…So what I ask of you is actually pretty simple. Appreciate that Tessel has been about a year in the making and that in order to use it properly you may need to learn a little bit about what goes on under the hood. Together we can make hardware prototyping easier, but doing so will require that we do more than admire electrical systems when they walk by (guilty parties typically include “LED all the things!” and “OMG quadcopters!”). Read our documentation before you run into trouble, then look up anything that continues to misbehave.

    Once your projects take you to the edge of what our modules can do, I hope you’ll take the plunge and try your hand at building hardware, and in doing so start to see why the people on my side of the table have the habits we do.

    Most importantly, I hope you learn a lot and have a lot of fun, so get out there and start building!


    #eric kolker #electrical engineering #hardware is hard #hardware #software #tessel #expectations

  • Tessel Shipped! And Other News

    Wednesday, June 4, 2014

    6/3/2014— Updates

    Tessel has shipped!

    Our friends at Rush Order (our fulfillment house) just sent me pictures of the first boxes going out to customers:

    There are a lot of packages to send, but our fulfillment house estimates that all pre-orders will be shipped by June 14th.

    We are shipping continuously from now on, so you will be able to order online and have your new order shipped right away.

    What else is going on?

    You should see some updates to our website in the next several days as we improve our installation, tutorials, and documentation. Keep an eye out!

    We have interns! Expect to see blog posts and projects soon from Paige, Evan, and Nathan, who have joined us as engineering interns this summer.

    In addition to continued improvements on Tessel’s firmware and software (expect a blog post soon with more details on R&D), we’re working on a site specifically designed for people to share their Tessel projects. Please take pictures and videos of what you make– and while you’re waiting for our projects site to come alive, feel free to share your ideas and your projects on our forums. We’re eagerly anticipating the first projects from our community, and what you make and share with us will guide where Technical Machine goes next.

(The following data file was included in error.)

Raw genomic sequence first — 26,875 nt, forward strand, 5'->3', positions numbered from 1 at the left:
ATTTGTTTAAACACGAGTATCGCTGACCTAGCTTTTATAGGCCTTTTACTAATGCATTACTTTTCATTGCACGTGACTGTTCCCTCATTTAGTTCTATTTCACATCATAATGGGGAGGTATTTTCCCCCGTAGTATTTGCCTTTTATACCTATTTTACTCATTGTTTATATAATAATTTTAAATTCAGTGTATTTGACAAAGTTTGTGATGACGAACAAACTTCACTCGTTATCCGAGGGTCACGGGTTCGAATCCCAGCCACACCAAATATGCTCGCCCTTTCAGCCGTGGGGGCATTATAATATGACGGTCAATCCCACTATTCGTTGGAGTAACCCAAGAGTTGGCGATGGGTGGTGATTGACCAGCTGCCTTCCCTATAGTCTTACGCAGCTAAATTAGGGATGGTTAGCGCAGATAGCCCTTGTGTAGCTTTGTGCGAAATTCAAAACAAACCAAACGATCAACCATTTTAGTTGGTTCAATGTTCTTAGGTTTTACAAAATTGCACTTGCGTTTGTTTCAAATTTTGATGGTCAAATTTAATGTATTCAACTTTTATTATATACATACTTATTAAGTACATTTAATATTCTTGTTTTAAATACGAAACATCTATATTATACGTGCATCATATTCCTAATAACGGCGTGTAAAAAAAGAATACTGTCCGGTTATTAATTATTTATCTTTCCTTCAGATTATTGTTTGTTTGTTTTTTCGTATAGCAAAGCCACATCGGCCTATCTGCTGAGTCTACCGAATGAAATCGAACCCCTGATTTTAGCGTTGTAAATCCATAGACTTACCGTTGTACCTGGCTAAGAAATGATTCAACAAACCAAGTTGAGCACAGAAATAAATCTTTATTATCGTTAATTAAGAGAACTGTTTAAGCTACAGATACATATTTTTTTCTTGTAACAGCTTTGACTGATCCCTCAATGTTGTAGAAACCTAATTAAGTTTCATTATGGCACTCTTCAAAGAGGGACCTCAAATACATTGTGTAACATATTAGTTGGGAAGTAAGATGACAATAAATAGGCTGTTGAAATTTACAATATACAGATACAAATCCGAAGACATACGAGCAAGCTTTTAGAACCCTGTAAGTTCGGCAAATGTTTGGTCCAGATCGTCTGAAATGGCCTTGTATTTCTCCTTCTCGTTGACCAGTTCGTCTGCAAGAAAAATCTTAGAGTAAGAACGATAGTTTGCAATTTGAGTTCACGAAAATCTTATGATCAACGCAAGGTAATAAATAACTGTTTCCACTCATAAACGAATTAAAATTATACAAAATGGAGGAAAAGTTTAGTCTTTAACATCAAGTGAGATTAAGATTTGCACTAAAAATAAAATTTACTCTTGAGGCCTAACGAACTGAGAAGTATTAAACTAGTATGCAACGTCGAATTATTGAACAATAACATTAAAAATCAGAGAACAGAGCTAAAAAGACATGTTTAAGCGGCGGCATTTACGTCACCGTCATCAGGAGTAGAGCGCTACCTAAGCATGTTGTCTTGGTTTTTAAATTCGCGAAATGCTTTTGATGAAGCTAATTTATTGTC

Keep in touch!

    You may already follow us on Twitter, but we also have company Instagram and Vine accounts, which we usually don’t cross-post onto other platforms. Get the inside scoop, from my camera phone to yours. (We also have Pinterest, Facebook, and Google +, if you’re into that.)

    Still cranking on Tessel,
    Kelsey, Jon, Jia, Tim, Kevin, Eric, Paige, Evan, and Natty

    #update #updates #shipped #shipping #crowdfunding #pre-orders #celebration #fulfillment #interns #happy

August 2018

January 2018

July 2017

February 2017

November 2016

October 2016

September 2016

August 2016

July 2016

June 2016

April 2016

March 2016

February 2016

November 2015

September 2015

August 2015

July 2015

June 2015

May 2015

March 2015

February 2015

January 2015

December 2014

November 2014

October 2014

September 2014

August 2014

July 2014

June 2014

May 2014

April 2014

March 2014

February 2014

January 2014

December 2013

November 2013

October 2013

September 2013

August 2013

July 2013